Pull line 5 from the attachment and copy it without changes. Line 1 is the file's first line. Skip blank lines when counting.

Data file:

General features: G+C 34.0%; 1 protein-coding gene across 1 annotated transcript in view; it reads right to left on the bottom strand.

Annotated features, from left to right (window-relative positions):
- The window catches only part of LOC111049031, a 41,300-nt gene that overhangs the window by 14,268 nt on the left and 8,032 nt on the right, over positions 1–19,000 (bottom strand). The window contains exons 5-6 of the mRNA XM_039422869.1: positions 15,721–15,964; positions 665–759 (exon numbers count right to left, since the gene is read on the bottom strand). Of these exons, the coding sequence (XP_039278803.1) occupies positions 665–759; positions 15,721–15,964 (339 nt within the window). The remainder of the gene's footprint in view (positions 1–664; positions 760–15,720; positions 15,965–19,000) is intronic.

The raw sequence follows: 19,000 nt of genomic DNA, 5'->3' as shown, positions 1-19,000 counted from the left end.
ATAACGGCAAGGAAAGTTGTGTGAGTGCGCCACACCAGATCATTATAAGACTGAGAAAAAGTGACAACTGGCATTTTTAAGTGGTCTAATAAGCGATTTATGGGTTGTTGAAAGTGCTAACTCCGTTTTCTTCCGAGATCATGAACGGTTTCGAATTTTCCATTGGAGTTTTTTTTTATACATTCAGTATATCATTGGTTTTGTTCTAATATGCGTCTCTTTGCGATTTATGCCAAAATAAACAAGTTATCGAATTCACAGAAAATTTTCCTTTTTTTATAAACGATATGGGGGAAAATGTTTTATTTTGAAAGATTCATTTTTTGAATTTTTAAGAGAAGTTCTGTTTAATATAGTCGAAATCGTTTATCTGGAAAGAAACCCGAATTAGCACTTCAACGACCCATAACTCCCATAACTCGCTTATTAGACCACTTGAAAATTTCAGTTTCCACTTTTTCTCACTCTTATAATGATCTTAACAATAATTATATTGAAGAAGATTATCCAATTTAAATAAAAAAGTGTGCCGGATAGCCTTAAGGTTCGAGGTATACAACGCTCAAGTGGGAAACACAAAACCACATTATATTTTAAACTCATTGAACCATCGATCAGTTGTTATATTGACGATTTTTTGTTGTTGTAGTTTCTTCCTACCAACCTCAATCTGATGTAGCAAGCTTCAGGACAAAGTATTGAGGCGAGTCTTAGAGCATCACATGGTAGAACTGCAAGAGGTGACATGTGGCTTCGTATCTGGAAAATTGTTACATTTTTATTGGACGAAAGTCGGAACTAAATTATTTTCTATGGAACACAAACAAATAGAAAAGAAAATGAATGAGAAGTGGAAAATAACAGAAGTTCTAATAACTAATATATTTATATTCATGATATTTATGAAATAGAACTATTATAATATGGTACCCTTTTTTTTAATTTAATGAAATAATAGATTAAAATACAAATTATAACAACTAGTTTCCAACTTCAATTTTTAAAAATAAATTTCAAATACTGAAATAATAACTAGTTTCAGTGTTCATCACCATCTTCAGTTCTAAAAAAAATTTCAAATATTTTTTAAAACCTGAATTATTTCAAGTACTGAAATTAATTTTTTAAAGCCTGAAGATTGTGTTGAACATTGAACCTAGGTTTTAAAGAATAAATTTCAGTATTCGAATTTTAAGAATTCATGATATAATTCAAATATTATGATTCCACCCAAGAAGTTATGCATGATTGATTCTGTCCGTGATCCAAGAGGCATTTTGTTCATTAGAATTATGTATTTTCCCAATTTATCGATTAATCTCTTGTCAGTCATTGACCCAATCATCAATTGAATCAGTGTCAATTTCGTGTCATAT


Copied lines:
ATAACGGCAAGGAAAGTTGTGTGAGTGCGCCACACCAGATCATTATAAGACTGAGAAAAAGTGACAACTGGCATTTTTAAGTGGTCTAATAAGCGATTTATGGGTTGTTGAAAGTGCTAACTCCGTTTTCTTCCGAGATCATGAACGGTTTCGAATTTTCCATTGGAGTTTTTTTTTATACATTCAGTATATCATTGGTTTTGTTCTAATATGCGTCTCTTTGCGATTTATGCCAAAATAAACAAGTTATCGAATTCACAGAAAATTTTCCTTTTTTTATAAACGATATGGGGGAAAATGTTTTATTTTGAAAGATTCATTTTTTGAATTTTTAAGAGAAGTTCTGTTTAATATAGTCGAAATCGTTTATCTGGAAAGAAACCCGAATTAGCACTTCAACGACCCATAACTCCCATAACTCGCTTATTAGACCACTTGAAAATTTCAGTTTCCACTTTTTCTCACTCTTATAATGATCTTAACAATAATTATATTGAAGAAGATTATCCAATTTAAATAAAAAAGTGTGCCGGATAGCCTTAAGGTTCGAGGTATACAACGCTCAAGTGGGAAACACAAAACCACATTATATTTTAAACTCATTGAACCATCGATCAGTTGTTATATTGACGATTTTTTGTTGTTGTAGTTTCTTCCTACCAACCTCAATCTGATGTAGCAAGCTTCAGGACAAAGTATTGAGGCGAGTCTTAGAGCATCACATGGTAGAACTGCAAGAGGTGACATGTGGCTTCGTATCTGGAAAATTGTTACATTTTTATTGGACGAAAGTCGGAACTAAATTATTTTCTATGGAACACAAACAAATAGAAAAGAAAATGAATGAGAAGTGGAAAATAACAGAAGTTCTAATAACTAATATATTTATATTCATGATATTTATGAAATAGAACTATTATAATATGGTACCCTTTTTTTTAATTTAATGAAATAATAGATTAAAATACAAATTATAACAACTAGTTTCCAACTTCAATTTTTAAAAATAAATTTCAAATACTGAAATAATAACTAGTTTCAGTGTTCATCACCATCTTCAGTTCTAAAAAAAATTTCAAATATTTTTTAAAACCTGAATTATTTCAAGTACTGAAATTAATTTTTTAAAGCCTGAAGATTGTGTTGAACATTGAACCTAGGTTTTAAAGAATAAATTTCAGTATTCGAATTTTAAGAATTCATGATATAATTCAAATATTATGATTCCACCCAAGAAGTTATGCATGATTGATTCTGTCCGTGATCCAAGAGGCATTTTGTTCATTAGAATTATGTATTTTCCCAATTTATCGATTAATCTCTTGTCAGTCATTGACCCAATCATCAATTGAATCAGTGTCAATTTCGTGTCATAT